I love motivational speakers.
The day Tony Robbin’s new movie “I Am Not Your Guru” came out on Netflix, I invited my closest friends over and we had a screening party that night.
(Spoiler: it could have more accurately titled, “I am Not Your Effing Guru.”)
One of the all-time favorite quotes is from Zig Ziglar who famously said, “People often say that motivation doesn’t last. Well, neither does bathing – that’s why we recommend it daily.”
As a result, there are quotes peppered around my house – which I see every day – like this:
Of course, writing amazing copy and wandering around my home to look at quotes isn’t all I do.
These quotes need updating regularly.
The only way to do this properly, I’ve found, is to get an Amazon Prime membership and spend LOTS of money on books. Of course that’s only half the battle…
You’ve also got to carve out time to read them. In either case, you might own a bookshelf (or three) that looks like this:
Most importantly, you I hope you have also begun to study the great men who came before the current-day men and women who are transforming lives and inspiring our generation.
I’m talking about men like Jim Rohn, Zig Ziglar, Wayne Dyer, Norman Vincent Peale, Steven Covey…
[May they all rest in peace.]
I was reminded of those titans whose shoulders we’re able to stand on this morning as I read the following passage:
“Either make the tree good and it’s fruit good,
or make the tree bad, and it’s fruit bad,
for the tree is known by its fruit.”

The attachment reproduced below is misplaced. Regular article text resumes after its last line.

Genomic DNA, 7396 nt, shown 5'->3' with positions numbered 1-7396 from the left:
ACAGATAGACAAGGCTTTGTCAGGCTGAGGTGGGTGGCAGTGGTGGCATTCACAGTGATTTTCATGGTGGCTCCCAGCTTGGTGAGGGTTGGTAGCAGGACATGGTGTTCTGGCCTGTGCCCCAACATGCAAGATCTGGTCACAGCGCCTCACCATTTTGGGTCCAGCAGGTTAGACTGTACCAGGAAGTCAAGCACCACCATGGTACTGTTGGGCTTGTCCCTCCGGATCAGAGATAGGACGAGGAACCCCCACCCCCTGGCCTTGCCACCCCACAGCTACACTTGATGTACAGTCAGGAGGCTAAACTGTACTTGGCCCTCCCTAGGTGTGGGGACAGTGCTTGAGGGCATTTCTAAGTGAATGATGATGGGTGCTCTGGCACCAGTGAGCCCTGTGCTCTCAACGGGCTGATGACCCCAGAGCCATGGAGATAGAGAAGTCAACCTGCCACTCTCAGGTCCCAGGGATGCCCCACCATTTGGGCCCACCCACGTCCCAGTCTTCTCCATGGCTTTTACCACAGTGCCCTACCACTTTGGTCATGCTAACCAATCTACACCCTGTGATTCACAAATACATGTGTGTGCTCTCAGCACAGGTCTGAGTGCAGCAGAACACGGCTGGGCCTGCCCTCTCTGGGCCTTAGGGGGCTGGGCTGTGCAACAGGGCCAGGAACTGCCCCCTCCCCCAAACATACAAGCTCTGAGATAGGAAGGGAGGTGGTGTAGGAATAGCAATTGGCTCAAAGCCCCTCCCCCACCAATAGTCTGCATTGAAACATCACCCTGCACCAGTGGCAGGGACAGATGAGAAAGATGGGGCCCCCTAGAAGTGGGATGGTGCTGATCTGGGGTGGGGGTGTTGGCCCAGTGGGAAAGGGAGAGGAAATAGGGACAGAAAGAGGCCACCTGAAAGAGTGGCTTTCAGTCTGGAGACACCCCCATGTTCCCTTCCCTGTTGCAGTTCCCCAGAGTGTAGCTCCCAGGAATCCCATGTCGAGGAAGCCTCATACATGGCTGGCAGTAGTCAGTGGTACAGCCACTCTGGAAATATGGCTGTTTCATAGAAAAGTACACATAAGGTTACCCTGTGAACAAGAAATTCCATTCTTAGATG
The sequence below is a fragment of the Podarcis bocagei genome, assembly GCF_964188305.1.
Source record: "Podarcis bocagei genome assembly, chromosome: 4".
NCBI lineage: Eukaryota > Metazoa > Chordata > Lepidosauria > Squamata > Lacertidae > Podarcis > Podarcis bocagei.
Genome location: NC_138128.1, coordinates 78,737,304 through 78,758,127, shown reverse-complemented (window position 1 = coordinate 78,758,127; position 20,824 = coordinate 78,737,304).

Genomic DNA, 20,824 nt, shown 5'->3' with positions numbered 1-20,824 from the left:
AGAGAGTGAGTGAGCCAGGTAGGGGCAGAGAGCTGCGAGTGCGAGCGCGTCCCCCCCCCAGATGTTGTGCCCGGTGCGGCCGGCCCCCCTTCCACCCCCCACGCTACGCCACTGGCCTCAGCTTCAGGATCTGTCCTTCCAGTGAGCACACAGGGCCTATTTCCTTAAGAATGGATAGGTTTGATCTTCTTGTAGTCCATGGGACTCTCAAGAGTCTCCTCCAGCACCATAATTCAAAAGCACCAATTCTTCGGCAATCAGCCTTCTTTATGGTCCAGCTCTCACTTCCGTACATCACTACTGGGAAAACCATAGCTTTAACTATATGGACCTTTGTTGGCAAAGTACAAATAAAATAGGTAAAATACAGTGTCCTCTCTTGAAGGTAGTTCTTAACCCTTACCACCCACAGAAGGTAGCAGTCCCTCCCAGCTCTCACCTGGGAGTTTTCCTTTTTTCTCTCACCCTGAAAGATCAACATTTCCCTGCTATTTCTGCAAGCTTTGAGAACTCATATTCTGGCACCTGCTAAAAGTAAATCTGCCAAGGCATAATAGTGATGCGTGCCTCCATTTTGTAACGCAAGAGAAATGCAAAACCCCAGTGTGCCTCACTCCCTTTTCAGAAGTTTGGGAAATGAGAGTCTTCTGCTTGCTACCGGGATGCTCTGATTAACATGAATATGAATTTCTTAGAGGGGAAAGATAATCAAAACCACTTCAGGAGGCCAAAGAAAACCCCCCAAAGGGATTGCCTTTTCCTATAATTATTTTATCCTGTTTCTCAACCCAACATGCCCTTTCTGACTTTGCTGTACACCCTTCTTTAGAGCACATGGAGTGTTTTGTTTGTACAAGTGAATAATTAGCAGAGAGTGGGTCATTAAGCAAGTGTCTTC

This comes from the Bible.
My entire purpose in writing today is laud these wonderful examples of humanity and to point out their dedication to put their faith at the core of their message.
Their speeches, which you can still see And they encouraged daily Bible reading. Quoted scripture in their talks and writing.
It’s getting more difficult these days to find men or women who are willing to embrace faith, to share the undeniable wisdom that comes from a daily practice with the Bible.
There’s a stigma involved for those who write, as I am now. In the past, I feared doing this, because “I didn’t want to turn off some of my readers.”
There is also a growing sentiment where people like to see themselves as more self reliant and accomplished. Perhaps admitting that God is necessary for some is a sign of weakness, that
Now I see this was wrong.
It’s vitally important for me to be 100% everything that I truly am, in all aspects of my life. Just as a tree can’t hide it’s fruit, it’s foolish for me to hide what I am.
I am a Christian. An imperfect, stumbling, fumbling, standing-up-again-and-again Christian.
Becoming who I am these past few years has been a challengin battle for me. My past has been shrouded in secrecy and shame, most of which was uninformed and unnecessary, harmful, in fact.
But today, I make a small stride toward greater transparency, by sharing a beautiful verse from Matthew twelve. It seems to me, Jesus was trying to say that we ultimately can’t hide what we are, that our fruit will always reveal us to others.
Our hearts will be known.
My way of working on my heart is to read a page, or a chapter of this wise book, the Bible, each day.
Of course, this is what I strive for. A lot of times I completely fail.
But as I’ve already alluded to, my mission is far from complete. And failing only moves us closer to the goals, to the success that’s in store for those who never give up.
No matter your religious affiliation, I hope these words inspire you to do your best work, and be the best version of yourself you can be. Truly, you will be known by the fruits of your labors.
God Bless You in your particular journey.
Please don’t misunderstand me: if you’re not a Christian that’s fine. I have read books on all major religions. In fact, I’ve lived in Buddhist countries for nearly a decade, read the Quran from cover to cover and consistently found good people, redeeming characteristics, principles and practices in all people – when I look for them – from Atheists to Zoroastrians.